VANCOUVER, Canada — A vision examination to specifically
evaluate oculomotor function should be considered in the evaluation for
concussion, according to findings presented here at the 2014 Pediatric Academic
Societies Annual Meeting.
Master, MD, FAAP, CAQSM, pediatric sports medicine specialist and associate
professor of clinical pediatrics, Perelman School of Medicine at the University
of Pennsylvania, said a high prevalence of certain vision problems, including
binocular vision disorders, accommodative disorders, such as convergence
insufficiency, and eye movement/saccadic disorders, have been observed after concussion
in the adult population, both civilian and military. The symptoms are most
often associated with prolonged visual near work, including eye strain,
headaches, and blurred/double vision. Therefore, school-age children,
especially adolescents, may be particularly vulnerable to the consequences of
such deficits after concussion because of their schoolwork, much of which is
done on a computer.
Christina L. Master
“Schoolwork is highly visual, especially with the
increase in electronic interfaces these days, smart boards, tablets, computers,
and if you have visual deficits, they’re going to give you visual symptoms,”
Master told Infectious Diseases in
Children. “And these symptoms can be a cause of prolonged headache seen
Master and colleagues conducted a prospective,
cross-sectional study of adolescents aged 11 to 17 years who were recruited from
the Minds Matter Concussion Program at The Children's Hospital of Philadelphia.
Patients with the diagnosis of concussion underwent
vision testing, including an assessment of visual symptoms, visual acuity, eye
alignment, near point of convergence, vergence amplitude and facility,
accommodative amplitude and facility, and saccadic eye movement speed and
A total of 72 children (mean age 14.6 years) were
examined, and 49 (68%) of those were found to have one or more vision problems.
The most common problems were convergence insufficiency (47.2%); accommodative
insufficiency (33.3%); saccadic dysfunction (30.5%); and accommodative
infacility (11.1%). The investigators also found that 64% of the children with
convergence insufficiency also had an accommodative disorder.
The Convergence Insufficiency Symptom Survey (CISS) was
used to assess visual symptoms. The mean CISS score for children without a vision
problem was 13.2 vs. 21.4 in children diagnosed with significant vision
No significant difference in the prevalence of vision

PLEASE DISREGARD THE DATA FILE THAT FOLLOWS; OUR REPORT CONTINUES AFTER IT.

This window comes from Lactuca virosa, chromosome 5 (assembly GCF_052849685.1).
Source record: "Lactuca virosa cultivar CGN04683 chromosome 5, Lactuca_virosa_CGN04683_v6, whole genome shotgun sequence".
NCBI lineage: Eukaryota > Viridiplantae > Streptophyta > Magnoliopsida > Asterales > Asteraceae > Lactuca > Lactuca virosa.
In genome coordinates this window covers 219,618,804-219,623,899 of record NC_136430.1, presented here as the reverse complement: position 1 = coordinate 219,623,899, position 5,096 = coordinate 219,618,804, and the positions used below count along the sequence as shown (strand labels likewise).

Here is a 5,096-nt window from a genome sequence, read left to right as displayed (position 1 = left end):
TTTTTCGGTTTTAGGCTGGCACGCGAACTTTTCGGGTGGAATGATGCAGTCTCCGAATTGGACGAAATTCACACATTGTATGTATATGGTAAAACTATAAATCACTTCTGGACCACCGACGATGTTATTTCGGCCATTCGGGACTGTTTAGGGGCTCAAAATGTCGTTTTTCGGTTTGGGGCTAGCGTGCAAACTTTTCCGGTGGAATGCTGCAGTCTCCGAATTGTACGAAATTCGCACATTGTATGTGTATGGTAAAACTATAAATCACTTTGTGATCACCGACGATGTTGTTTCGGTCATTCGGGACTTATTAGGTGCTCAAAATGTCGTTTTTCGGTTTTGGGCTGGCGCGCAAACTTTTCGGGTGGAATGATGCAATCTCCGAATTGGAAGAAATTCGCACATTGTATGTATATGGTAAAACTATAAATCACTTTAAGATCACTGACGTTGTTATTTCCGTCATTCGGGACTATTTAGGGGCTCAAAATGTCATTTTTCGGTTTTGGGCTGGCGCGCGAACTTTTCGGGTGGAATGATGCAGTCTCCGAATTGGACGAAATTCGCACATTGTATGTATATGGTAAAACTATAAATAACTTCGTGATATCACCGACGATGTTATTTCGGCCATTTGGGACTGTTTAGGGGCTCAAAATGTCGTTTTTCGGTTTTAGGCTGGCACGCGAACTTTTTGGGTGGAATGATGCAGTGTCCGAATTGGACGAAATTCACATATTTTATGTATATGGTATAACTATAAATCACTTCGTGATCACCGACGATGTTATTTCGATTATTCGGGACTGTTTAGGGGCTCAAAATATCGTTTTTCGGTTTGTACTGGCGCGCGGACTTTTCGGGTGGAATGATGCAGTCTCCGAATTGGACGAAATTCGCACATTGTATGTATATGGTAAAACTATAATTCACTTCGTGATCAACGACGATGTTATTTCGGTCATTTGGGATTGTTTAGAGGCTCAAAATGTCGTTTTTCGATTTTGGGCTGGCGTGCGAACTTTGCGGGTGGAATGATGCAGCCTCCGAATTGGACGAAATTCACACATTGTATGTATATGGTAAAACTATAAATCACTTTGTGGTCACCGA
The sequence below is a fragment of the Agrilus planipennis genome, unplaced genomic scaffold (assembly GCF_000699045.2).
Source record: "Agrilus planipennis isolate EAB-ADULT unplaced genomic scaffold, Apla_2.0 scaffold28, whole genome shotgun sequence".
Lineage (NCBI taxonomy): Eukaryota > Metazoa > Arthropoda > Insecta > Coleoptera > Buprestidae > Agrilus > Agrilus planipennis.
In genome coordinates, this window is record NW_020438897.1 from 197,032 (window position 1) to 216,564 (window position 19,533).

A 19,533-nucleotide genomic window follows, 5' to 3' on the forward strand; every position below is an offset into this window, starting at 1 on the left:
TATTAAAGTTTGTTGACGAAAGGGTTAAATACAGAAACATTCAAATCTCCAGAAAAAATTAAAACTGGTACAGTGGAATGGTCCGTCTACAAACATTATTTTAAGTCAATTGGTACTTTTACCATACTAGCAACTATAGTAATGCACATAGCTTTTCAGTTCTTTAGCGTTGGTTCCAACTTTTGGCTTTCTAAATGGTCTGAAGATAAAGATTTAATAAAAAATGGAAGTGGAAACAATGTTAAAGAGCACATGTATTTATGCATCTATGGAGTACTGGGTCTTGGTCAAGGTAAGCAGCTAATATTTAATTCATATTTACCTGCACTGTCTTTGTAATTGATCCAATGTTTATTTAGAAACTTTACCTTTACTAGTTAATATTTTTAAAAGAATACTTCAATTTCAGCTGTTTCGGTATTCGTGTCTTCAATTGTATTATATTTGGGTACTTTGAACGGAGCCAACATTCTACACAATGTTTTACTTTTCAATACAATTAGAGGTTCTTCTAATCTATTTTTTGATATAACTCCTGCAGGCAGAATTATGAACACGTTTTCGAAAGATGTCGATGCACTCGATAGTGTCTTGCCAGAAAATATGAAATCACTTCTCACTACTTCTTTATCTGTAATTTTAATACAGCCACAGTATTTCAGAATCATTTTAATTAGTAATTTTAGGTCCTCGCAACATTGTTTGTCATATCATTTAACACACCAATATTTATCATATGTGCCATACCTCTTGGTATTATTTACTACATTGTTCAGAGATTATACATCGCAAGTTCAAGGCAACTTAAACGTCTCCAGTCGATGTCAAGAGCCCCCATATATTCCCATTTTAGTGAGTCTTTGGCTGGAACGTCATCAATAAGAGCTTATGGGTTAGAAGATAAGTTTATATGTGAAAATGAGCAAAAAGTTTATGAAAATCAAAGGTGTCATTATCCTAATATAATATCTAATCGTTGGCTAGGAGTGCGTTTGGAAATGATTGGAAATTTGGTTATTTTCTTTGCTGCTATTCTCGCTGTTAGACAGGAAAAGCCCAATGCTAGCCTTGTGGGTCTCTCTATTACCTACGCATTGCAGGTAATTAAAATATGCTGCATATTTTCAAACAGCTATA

problems was found when recent (less than 3 months) vs. longstanding (more than
3 months) concussion injuries were compared. Patients with a vision problem
also had deficits in verbal memory and visual motor scores on ImPACT
neurocognitive testing (P=0.016 and P=0.0074).
Master also noted that children in the study had to
have 20/20 vision, with or without corrective lenses, in order to be included in
the study, indicating that the visual symptoms are not simply about visual
“All these children can see 20/20, but the problem is
that their eyes don’t work well together. It’s the idea of eye teaming, focusing
and tracking. If you go to a regular eye doctor for a vision assessment of
visual acuity, the typical tests will not detect these problems that we found
associated with concussion,” she said.
Based on these findings, Master said there are two
important points to highlight. First is that pediatricians should look for
these visual oculomotor symptoms because it has a big impact on a child’s
schoolwork. Second, a simple visual acuity test will not reveal these symptoms.
“It’s not as simple as just having a headache after
concussion. We need to have objective measures or findings that can distinguish
a migraine headache vs. an injury headache vs. headache associated with eye
issues, etc.,” Master said. “Having pediatricians be aware of this and
determining ways —aside from doing a formal visual examination to see if they
have these oculomotor visual deficits — are going to be really important in
helping children get optimal care after a concussion.” — by Cassandra A. Richards
Abstract#1504.39. Presented at PAS 2014; May 2-6, 2014; Vancouver, Canada.
reports no relevant financial disclosures.